In September's MACROscope:
- We know we have said it a milion times already – the economic acceleration has reached the top and now we should switch to expansion phase, with some gradual slowdown. And yet, the 2Q GDP was no different from most of the readings from 2017/2018 in getting above market expectations. What is more, the 2Q growth breakdown showed that investments are still lagging behind the business cycle which means (to optimists) that when they finally do shoot higher the growth plateau of 5% y/y will be maintained for several more quarters. But there is an alternative way to read the surprisingly low investment path. Even the explanations from the Stats Office that military expenditures got reclassified, and there is nothing more to it, will not entirely remove our doubts that there is a split in the situation of enterprises that prevents a full-blown rebound of invesments. Large enterprises have high profits, liquidity and are willing and able to invest (investment growth of 13% y/y reported for 2Q). But when it comes to SMEs, the labour cost pressure is denting margins, there are liquidity issues, payment delays and bankruptcies and this is not an environment that would encourage expansion plans through excessive investments. Meantime, in the public sector the local governments ahead of autumn elections are in investment boom phase.
- We do not think economic growth could push higher from where it stood in 2Q, and July/August declines in business sentiment indicators are not going to be corrected. It is a broader phenomenon, affecting the euro zone too, and it requires an increasing amount of optimism to still see Germany’s deterioration in industry as something transitory, especially with the way trade wars are expanding.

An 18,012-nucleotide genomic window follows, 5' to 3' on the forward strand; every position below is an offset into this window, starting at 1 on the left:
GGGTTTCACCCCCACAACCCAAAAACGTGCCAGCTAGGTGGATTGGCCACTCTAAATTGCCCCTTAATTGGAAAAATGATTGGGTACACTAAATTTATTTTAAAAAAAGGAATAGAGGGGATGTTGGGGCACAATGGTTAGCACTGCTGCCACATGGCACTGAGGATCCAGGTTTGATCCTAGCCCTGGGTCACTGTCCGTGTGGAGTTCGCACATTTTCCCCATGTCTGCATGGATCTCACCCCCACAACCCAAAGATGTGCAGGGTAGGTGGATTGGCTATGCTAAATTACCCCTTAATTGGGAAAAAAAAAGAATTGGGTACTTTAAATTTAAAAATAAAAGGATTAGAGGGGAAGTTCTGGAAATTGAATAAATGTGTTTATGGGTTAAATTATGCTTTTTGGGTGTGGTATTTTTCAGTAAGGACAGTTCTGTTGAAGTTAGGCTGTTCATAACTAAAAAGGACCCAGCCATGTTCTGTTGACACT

- Another area where we are at a point of a change of direction is the Polish inflation. August saw the first significant rebound of core CPI in this cycle, a long overdue rebound, given all the labour costs pressure coming from the tight labour market. Services prices have also just started to grow at a higher pace. It was easy for the Monetary Policy Council (MPC) to tolerate GDP growth rate above potential and the closed output gap, as long as core inflation remained very low and idle. Still, we are expecting the underlying inflation to climb in the months to come. The NBP projections have already shown that core inflation could be heading above 1% this year, to 2.5% (the target for headline CPI) by the end of 2019 and beyond in 2020, but if this projection materialised it would be more difficult for monetary policy makers to just ignore the process. Note however the headline CPI is unlikely to push higher in 2H18, due to base effects in food and fuel.
- All the turmoil on emerging market currencies plus the protectionist rhetoric and actions across the globe do not feel like the environment that could strengthen the zloty. The positive side to this is that all this should already be priced-in and markets got fed up with Trump tariff announcements and trade negotiations. The zloty was also quite resilient to the TRY, BRL and ARS meltdown as well as to the sharp reaction of US Treasuries after the strong August NFP report. It might not be doomed after all.
- As regards Polish bonds, we think that upward pressure on yields may persist in the coming weeks. It would be caused by global factors (higher bond supply in core markets, negative EM sentiment) and domestic situation (higher expected issuances of POLGBs in next months and in 2019, plus bonds sell-off by some local asset management firms due to large redemptions). Still, we think that in the medium horizon the Polish market should remain relatively well protected from the EM turmoil due to solid economic fundamentals and lack of important vulnerabilities of the economy.
Click here for the full report (pdf)